This test used a series of administrative tasks performed on a server with no load and then with a load. These results demonstrate what to expect in a given environment when a certain load is placed on a Primary Server that is multi-tasking. This test provides insight into what you can expect if you do not properly distribute services across multiple Primary Servers. These are conditions that should not exist in a real-world environment; Novell runs these tests to see when the processes begin to break. A well-designed infrastructure should perform well for you regardless of the load you are placing on the servers.

The load consisted of 480 devices running the Daily Use Test.

The Daily Use Test environment in the Super Lab consisted of the following:

  • Single Server: Windows Server 2003 x86_64

  • Server hardware: Dell 2950, Quad Core 2.0 MHz, 8 GB RAM

  • External Microsoft SQL Server 2005 database

Definition of the “Daily Use” included the following:

  • 24-hour period simulated in four hours

  • Three bundle pushes of 105 chained bundles (30 MB to 1 KB) per device

  • One full and three delta inventory scans per device

  • One patch distribution per device

  • Four device refreshes per device

  • Ten devices continually restoring images

This test environment stretched the limits of what the ZENworks Configuration Management system is able to achieve, giving us a good idea of where the system starts to reach its limitations. It comes close to a real-world simulation.

Table 3-1 Tests and results.

Test Name

Test Description

Primary Server Under No Load

Primary Server Under Load

BOE Report

Run Predefined BOE report - Bundle Deployment Status (313 pages)

15 seconds

18 seconds

Inventory Report

Run canned report “Devices By Machine / Login Name”

7 seconds

8 seconds


Create policy, assign it to 60 devices, and perform a quicktask on all 60 devices to get the policy

7 minutes 43 seconds

7 minutes 45 seconds


Create Multicast bundle and multicast to 60 devices

4 minutes 20 seconds

4 minutes 27 seconds


Create an MSI Bundle of OpenOffice, assign it to 60 devices, and refresh all 60 by using a quicktask

25 minutes 30 seconds

1 hour 10 minutes 17 seconds

When the server is under load, and we created an MSI bundle and assigned it to 60 devices, there is a large increase in the amount of time it takes to complete the task. In this situation, it is recommended that you have a dedicated server for ZENworks Control Center so that there would be virtually no impact on performance.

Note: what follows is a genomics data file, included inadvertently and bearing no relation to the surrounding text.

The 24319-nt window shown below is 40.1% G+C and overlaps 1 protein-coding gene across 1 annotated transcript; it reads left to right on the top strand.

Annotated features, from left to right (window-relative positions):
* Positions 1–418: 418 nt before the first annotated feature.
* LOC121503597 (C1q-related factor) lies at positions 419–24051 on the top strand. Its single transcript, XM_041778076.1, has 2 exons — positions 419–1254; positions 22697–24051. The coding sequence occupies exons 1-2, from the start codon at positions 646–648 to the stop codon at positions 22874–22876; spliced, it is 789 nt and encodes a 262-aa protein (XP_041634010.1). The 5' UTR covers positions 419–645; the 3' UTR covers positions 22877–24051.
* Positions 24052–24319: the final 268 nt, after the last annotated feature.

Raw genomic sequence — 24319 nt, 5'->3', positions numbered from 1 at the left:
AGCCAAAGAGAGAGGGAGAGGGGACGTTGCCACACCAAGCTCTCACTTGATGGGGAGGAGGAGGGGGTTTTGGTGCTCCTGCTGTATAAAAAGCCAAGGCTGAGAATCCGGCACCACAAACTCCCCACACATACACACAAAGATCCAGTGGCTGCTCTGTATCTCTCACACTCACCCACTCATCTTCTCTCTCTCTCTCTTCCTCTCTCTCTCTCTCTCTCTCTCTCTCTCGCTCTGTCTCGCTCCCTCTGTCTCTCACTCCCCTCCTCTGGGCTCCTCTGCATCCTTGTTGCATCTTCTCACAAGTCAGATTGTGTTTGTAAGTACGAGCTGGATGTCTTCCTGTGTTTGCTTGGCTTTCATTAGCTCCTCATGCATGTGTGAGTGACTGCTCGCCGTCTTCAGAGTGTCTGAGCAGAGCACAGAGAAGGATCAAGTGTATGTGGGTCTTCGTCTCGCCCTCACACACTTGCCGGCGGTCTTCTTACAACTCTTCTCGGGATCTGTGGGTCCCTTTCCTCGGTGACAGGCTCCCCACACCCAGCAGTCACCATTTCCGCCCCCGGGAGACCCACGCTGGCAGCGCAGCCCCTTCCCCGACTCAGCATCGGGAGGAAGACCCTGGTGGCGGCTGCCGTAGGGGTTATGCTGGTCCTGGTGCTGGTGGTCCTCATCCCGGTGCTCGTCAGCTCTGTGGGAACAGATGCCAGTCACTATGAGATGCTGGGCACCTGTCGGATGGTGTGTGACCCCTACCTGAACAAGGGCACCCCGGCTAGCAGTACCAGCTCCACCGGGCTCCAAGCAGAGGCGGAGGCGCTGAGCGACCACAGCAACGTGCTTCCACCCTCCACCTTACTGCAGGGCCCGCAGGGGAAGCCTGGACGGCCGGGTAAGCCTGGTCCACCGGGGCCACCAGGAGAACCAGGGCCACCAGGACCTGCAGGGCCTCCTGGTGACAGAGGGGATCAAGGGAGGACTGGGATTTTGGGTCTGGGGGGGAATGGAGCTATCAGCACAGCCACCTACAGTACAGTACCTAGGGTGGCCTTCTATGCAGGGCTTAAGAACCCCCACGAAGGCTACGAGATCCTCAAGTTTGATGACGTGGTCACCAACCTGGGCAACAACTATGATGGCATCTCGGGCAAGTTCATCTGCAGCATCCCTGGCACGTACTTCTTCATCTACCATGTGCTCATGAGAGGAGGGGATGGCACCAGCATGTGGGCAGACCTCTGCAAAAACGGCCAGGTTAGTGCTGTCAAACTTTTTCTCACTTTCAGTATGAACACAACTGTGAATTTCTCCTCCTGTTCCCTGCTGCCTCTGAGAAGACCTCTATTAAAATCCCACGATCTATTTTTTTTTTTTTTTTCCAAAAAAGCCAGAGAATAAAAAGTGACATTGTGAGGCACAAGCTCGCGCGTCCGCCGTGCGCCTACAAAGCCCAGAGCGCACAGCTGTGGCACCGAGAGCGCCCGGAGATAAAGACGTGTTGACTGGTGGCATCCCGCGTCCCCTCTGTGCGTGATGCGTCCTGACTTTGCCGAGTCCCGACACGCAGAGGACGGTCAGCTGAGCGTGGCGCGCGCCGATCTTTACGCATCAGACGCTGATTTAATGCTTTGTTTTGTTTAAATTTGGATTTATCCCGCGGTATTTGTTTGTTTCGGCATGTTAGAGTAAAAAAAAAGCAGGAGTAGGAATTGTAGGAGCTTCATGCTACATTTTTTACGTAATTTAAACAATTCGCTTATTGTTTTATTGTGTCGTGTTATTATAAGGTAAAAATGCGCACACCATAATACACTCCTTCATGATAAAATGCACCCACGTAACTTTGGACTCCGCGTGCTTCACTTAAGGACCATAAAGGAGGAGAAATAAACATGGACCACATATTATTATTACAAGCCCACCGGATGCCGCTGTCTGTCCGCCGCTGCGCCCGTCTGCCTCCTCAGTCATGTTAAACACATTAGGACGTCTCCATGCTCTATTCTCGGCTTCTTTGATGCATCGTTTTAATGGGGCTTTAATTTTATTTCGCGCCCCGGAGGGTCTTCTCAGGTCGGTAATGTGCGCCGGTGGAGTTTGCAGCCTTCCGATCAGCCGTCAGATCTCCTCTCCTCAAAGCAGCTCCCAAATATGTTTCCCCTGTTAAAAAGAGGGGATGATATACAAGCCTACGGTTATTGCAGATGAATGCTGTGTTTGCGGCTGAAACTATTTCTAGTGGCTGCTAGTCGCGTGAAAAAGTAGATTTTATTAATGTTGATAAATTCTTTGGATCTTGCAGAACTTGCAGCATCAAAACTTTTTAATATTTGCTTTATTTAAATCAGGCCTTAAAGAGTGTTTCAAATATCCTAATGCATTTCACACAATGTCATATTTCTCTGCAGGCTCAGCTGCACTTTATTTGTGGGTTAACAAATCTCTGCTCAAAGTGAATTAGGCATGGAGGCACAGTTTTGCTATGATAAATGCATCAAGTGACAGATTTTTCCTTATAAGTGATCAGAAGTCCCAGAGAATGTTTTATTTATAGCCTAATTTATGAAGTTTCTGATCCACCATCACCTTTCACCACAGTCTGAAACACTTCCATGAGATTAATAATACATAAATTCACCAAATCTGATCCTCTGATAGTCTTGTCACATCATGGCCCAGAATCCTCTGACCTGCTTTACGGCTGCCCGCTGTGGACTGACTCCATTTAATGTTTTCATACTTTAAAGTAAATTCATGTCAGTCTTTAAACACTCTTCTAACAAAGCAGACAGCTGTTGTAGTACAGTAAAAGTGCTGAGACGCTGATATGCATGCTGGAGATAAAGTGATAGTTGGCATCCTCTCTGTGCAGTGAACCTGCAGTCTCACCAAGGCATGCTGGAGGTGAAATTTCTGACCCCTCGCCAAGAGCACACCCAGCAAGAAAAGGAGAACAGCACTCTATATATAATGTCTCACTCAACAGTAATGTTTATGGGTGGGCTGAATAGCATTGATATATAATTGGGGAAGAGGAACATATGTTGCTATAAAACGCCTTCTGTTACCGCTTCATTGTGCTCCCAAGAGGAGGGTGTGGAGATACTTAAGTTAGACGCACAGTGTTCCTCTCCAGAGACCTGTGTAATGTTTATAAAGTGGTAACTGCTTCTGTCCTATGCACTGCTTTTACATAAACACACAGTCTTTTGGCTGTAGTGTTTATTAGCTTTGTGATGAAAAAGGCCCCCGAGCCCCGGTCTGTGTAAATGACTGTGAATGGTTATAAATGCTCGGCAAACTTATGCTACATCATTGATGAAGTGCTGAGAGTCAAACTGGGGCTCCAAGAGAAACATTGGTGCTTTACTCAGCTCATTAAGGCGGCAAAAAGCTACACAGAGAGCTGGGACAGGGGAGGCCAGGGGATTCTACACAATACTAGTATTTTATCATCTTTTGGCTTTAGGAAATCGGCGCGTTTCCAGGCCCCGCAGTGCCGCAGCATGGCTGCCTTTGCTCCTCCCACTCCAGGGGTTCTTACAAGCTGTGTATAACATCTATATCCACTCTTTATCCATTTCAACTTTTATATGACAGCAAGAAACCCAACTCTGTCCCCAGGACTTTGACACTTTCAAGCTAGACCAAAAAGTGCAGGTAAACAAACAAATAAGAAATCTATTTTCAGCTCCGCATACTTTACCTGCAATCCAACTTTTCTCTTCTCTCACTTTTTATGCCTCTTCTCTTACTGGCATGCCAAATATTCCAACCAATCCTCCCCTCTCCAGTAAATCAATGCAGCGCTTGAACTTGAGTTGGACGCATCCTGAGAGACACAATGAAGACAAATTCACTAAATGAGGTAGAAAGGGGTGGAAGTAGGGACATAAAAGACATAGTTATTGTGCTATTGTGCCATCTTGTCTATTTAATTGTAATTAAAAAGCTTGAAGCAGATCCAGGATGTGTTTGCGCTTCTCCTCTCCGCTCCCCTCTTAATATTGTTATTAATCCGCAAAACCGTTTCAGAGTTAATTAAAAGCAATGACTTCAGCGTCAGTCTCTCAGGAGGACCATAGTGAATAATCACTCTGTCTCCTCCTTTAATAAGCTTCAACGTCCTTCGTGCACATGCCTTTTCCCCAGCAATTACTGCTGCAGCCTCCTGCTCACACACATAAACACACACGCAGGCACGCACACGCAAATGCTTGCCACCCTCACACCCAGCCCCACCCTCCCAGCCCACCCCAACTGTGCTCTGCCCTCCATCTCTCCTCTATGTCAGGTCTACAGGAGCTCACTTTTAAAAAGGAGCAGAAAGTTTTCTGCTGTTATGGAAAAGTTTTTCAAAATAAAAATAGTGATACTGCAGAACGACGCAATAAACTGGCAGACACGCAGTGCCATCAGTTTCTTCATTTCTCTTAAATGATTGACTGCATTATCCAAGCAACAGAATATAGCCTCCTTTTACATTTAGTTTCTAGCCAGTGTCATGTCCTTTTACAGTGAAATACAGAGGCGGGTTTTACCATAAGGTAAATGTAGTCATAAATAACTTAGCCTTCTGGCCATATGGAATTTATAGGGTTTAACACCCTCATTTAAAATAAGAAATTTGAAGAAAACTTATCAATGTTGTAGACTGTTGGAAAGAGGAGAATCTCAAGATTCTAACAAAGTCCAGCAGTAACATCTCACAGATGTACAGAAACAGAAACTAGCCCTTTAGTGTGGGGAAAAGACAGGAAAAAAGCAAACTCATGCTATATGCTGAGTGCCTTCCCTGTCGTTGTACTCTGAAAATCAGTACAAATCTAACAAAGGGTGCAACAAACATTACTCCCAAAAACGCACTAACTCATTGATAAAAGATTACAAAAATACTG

The ZENworks Control Center is used by administrators to perform administrative tasks, including the management of content within the system. For environments that are managed by a small number of administrators (one or two), accessing ZENworks Control Center from a Primary Server that is also performing work might not be cause performance issue. For larger implementations (several thousand devices, large amounts of daily content activity, and several administrators), having a dedicated Primary Server in place for ZENworks Control Center resolves potential performance issues.

3.2.3 Achieving Scalability in the Real World

Section 3.2.2, Load Testing in the Novell SuperLab discussed testing in the Novell SuperLab to determine the limits of the ZENworks system. Scalability, on the other hand, is achieved through the proper placement of services, a well thought-out design, and the proper configuration of services within the ZENworks Configuration Management system itself.

For example, even though we know that a Primary Server can manage 3,000 devices, you should never deploy only one Primary Server in a 3,000-device environment. For this situation, we recommend the following as a starting point:

  • Three Primary Servers to manage load and build a system that is fault tolerant.

  • A dedicated Database Server using Sybase, Oracle, or Microsoft SQL Server.

This system should be further enhanced by considering the following:

  • Using an L4 switch to manage fault tolerance and load balancing.

  • Using DNS and aliases for managing the load placed on Primary Servers during deployment and registration.

  • Using custom Closest Server Rules to designate certain servers for specific functions (content, collection, etc.) and to exclude servers from specific functions, or all functions. If a Primary Server is not listed in the Closest Server Rules, then it does not perform the functions.

  • Using a dedicated Primary Server for reporting.

  • Using a dedicated Primary Server for Patch Management.

  • Using a dedicated Primary Server for imaging.

  • Using a dedicated Primary Server for ZENworks Control Center.

  • Using Satellite devices for distribution of content.

The Primary Servers are the heart of your ZENworks Configuration Management environment. You want to protect these systems from major disruption. Primary Servers can be used for distribution of content, but this needs to be factored in to your design.

Some of the major factors that you need to consider with ZENworks Configuration Management and Primary Servers are the following:

  • Each Primary Server can comfortably handle 1,000 concurrent connections.

  • Each Primary Server can manage 3,000 devices that are registered into the ZENworks Management Zone.

  • A ZENworks Management Zone can scale to 40,000 devices. This has been validated in the SuperLab and is what Novell recommends as the upper limit to the Management Zone size.

We also recommend that Primary Servers and the Database Server be on the same network, in the same data center. We do not recommend spanning WAN links with Primary Servers because replication of the Content Repository could cause utilization issues. Placement of services in a multi-site environment is done by utilizing the Satellite role, which is discussed in more detail in the next section.